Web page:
Who’s first out?

The rule in Portland mayoral races is that to be elected mayor, you have to win an outright majority, in one election or another. It can happen, and has happened, in primary elections – it did four years ago, when San Adams won outright in May. But it is not likely to happen this year: The probability is that two candidates will go on to campaign until November, when one of them will get the job.

While everyone could be surprised in another week, more likely the effective three-way race between business executive Eileen Brady, state legislator and activist Jefferson Smith and former council member Charlie Hales, simply will be reduced to a two-candidate struggle into the fall. The polling in recent days – a batch of them have been released, from the Oregonian and KATU and others – showing a variety of different responses. (Hales, for example, leads in one poll and is in third place in another.) Generally, the three are at least in shooting distance of each other, and in some polling within the margin of error of each other. (Complicating this: There’s not much philosophical difference between them; this is a competition between style, emphasis and experience.) But this much is consistent: All three are getting substantial portions of the vote, enough that the idea of any one getting to 50% seems highly unlikely. Factor in the 20 other minor candidates for mayor, who have no realistic chance of winning but will siphon away some percentage of the vote (maybe 10 or 15 percent), and the idea of a runoff becomes a near-lock.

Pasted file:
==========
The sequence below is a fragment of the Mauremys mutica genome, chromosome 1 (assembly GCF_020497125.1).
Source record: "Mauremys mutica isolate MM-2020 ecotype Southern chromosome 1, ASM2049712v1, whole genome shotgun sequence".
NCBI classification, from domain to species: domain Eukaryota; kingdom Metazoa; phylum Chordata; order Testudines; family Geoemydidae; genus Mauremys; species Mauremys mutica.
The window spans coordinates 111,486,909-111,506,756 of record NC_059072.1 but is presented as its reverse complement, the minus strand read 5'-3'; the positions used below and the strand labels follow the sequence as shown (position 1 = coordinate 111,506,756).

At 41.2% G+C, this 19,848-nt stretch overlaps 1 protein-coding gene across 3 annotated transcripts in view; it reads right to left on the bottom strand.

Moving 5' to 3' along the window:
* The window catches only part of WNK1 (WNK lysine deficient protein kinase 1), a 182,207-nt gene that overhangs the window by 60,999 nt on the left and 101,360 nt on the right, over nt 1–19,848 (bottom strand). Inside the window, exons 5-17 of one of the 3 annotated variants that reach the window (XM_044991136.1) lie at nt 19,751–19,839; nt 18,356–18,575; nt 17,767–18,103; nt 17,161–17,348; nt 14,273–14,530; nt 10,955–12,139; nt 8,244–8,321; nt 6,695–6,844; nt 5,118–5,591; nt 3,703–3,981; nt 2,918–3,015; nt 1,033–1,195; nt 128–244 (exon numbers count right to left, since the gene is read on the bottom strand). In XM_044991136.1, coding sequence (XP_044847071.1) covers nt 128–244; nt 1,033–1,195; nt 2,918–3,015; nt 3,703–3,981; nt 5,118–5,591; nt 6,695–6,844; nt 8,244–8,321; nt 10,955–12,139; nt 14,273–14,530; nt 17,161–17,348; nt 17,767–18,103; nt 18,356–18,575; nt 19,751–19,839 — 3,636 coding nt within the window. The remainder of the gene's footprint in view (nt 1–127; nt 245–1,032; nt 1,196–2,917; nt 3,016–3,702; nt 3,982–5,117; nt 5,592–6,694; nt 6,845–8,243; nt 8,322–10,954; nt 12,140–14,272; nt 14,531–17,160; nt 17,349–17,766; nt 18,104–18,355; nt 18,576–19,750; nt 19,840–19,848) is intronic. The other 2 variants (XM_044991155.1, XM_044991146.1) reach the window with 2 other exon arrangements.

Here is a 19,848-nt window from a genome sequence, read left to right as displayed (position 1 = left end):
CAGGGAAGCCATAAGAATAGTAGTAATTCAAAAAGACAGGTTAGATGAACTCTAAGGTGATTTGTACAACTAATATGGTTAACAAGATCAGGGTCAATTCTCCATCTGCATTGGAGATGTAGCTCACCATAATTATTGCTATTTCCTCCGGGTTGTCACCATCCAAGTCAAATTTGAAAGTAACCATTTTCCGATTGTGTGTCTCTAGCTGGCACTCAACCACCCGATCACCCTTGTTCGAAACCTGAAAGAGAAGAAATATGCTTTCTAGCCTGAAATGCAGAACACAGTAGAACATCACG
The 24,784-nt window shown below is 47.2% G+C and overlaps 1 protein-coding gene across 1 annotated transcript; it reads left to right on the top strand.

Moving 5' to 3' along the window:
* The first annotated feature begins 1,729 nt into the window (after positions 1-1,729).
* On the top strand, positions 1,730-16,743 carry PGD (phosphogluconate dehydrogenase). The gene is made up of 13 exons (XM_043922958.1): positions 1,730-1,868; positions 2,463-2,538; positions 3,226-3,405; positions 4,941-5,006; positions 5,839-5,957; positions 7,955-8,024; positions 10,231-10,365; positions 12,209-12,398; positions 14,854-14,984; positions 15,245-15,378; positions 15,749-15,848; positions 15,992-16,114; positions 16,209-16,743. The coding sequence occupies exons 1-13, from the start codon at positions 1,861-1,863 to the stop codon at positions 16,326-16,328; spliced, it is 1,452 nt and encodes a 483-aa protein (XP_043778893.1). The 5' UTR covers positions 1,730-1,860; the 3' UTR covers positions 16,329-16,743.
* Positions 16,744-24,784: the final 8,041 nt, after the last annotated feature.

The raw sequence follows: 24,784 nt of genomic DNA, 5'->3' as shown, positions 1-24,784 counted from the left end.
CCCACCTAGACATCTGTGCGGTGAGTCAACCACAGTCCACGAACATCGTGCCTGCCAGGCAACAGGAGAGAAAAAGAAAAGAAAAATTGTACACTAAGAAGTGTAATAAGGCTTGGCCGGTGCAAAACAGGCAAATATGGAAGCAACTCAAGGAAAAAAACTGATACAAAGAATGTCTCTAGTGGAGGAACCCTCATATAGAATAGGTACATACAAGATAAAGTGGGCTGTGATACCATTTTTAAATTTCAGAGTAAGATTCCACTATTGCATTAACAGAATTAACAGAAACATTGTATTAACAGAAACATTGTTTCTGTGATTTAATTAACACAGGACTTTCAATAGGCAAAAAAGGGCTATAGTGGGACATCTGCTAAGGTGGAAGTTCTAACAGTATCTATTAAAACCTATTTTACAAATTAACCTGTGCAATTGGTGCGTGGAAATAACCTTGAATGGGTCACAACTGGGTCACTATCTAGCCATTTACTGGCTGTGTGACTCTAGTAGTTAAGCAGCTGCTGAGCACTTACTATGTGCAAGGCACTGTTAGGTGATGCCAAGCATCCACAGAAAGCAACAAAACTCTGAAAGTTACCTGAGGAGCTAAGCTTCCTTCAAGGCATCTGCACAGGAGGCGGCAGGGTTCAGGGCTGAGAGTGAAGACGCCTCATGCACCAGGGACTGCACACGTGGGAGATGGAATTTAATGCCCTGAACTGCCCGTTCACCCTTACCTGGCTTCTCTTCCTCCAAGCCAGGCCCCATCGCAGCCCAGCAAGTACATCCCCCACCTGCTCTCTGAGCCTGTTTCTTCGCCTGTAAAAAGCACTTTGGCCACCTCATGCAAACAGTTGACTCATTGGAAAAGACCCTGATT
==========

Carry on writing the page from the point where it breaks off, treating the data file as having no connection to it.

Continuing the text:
The real question, most likely, is: Whose musical chair will be taken away?

It’s almost impossible to be sure. Our uneasy guess is that it will be Hales. He like the others has substantial support, including strong business support (and an Oregonian endorsement). His time on the city council gave him some base. But he seems to have had little momentum or emotional push, and he’s had more bum headlines than the other two. Contrast him with Smith, who started in early polling as a clear third-place candidate, but has picked up steam steadily since. He shows a first-place finish probably less often than the others, but he has significant growth. And his long-time activist background has give him a terrific campaigning base.

So Smith seems somewhat likely to make the runoff, and so it seems with Brady, a co-founder and long-time executive of New Seasons Market – she too seems to have a highly energized support base. She comes at the office, at this point, as a little more of an outsider than the other two (not that you can press to point too far), and in recent decades Portland has had some affection for outsiders (or perceived outsiders) running for the office. And one polling result seemed to show Brady ahead among voters who already have cast their ballots.

So the best guess here is a Brady and Smith runoff. But this is a close race, and quirks the race can yet skew the outcome.

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